Wednesday 17 September 2008

Robin hood's evil brother

"We're essentially continuing a system where profits are privatized and ... losses socialized," said Nouriel Roubini, a professor at New York University's Stern School of Business.

Let's try and translate this gobbledigook:

"We steal from the poor and give it to the rich," said Robin Bad, AIG CEO, and evil brother of the famous Robin Hood.

"Having invested a lot of time and money in armed robberies, we must confess feeling a bit stupid seeing how easy it is to get out of the Federal Reserve Bank," said Bonnie and Clyde, famous robbery professionals. "We risked our lives, we even got killed for not even a single percent of that amount!"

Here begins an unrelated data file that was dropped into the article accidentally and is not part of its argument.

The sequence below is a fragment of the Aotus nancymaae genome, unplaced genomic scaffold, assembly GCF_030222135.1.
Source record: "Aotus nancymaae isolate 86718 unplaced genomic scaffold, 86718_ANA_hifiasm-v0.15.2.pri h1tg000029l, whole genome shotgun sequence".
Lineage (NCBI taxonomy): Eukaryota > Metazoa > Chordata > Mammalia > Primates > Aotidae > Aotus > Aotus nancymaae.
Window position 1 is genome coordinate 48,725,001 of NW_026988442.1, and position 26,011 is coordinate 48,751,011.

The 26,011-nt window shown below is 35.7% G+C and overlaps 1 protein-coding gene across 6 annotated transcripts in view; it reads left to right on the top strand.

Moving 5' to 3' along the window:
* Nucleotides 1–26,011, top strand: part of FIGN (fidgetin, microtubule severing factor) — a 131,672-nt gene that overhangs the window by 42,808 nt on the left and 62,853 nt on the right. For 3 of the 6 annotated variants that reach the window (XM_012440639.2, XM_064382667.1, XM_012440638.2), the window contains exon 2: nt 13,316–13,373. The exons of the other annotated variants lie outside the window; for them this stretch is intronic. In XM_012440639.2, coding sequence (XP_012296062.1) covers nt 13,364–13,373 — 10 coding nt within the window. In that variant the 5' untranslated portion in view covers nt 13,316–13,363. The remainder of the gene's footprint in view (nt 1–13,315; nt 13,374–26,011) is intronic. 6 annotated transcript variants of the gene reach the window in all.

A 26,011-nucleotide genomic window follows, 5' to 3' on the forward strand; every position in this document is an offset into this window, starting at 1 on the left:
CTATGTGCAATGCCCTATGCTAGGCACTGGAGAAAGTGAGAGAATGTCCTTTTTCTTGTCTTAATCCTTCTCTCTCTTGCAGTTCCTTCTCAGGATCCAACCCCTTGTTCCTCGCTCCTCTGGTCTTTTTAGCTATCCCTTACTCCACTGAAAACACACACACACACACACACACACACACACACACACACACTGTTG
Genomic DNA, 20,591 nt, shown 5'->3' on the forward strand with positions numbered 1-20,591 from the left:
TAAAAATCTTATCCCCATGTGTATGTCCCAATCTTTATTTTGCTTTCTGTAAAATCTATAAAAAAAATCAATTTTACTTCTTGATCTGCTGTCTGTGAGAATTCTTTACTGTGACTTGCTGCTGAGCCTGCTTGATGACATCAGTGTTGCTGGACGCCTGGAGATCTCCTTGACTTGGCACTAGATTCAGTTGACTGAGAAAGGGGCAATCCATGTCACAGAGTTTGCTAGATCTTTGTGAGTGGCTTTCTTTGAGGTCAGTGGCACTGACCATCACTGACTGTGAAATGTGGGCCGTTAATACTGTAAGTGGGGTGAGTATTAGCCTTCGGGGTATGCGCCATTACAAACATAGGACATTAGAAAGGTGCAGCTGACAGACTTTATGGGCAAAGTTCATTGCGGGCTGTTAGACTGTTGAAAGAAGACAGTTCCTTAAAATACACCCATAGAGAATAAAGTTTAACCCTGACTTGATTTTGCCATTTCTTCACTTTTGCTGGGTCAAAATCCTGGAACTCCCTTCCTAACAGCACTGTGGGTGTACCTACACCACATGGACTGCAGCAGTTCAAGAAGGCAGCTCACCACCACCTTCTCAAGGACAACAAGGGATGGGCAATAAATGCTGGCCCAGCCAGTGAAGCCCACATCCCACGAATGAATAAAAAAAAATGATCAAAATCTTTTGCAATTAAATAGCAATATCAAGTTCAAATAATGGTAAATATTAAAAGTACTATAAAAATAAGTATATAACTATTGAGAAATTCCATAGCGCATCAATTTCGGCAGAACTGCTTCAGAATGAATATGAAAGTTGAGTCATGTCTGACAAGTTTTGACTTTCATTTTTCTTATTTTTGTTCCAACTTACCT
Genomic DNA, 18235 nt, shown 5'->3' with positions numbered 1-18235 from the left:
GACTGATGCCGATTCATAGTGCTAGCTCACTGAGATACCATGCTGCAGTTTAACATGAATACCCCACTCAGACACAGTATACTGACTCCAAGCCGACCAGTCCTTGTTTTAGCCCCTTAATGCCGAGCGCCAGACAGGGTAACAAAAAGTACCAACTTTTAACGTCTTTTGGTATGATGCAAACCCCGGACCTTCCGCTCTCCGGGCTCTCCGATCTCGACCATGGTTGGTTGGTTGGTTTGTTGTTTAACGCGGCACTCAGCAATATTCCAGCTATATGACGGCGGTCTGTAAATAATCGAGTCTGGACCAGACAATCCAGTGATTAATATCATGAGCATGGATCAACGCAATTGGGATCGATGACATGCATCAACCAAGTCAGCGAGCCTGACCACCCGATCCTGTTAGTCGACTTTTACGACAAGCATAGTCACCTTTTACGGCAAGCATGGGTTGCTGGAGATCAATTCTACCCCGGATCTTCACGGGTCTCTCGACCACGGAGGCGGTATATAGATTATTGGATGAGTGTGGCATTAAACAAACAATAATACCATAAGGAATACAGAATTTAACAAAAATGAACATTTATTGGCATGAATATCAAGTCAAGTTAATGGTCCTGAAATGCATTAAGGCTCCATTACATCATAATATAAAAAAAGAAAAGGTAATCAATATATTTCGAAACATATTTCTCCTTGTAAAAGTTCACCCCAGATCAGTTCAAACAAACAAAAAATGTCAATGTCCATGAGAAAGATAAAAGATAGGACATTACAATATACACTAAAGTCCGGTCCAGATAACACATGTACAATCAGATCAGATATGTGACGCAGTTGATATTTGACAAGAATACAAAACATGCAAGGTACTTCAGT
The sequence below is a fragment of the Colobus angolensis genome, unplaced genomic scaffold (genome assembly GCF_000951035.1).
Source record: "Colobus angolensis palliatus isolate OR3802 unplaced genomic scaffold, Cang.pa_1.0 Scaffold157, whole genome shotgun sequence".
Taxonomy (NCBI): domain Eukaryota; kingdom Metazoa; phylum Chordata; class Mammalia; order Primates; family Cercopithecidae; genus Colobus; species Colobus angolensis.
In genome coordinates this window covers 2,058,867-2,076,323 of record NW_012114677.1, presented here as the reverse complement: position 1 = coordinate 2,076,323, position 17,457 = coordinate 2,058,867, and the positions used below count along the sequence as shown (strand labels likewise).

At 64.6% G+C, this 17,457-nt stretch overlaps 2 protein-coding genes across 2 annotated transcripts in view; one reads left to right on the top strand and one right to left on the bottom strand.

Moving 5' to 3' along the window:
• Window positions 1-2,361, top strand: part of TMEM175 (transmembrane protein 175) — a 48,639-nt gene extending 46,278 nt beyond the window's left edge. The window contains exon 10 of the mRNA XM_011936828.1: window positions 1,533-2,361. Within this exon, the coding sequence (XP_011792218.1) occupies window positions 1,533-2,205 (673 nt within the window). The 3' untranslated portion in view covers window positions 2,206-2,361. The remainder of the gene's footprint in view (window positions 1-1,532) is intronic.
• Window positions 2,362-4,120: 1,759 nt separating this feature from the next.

Anonymous said...

Totally agree. Losses for the people. It's a shame.

jldugger said...

Look, it's an offer to a loan, subject to shareholder approval etc. If AIG's problems are truly about liquidity of assets and not their value, then the Fed's mission as lender of last resort is workable.

The other thing to keep in mind is that they're not obligated to take any of the offer. It's expected that AIG can use this offer as a publicly known bargaining chip when pursuing money in the private sector. AIG doesn't have to touch the Fed's money for that, either.

If it's a capitalization problem, that's another story.

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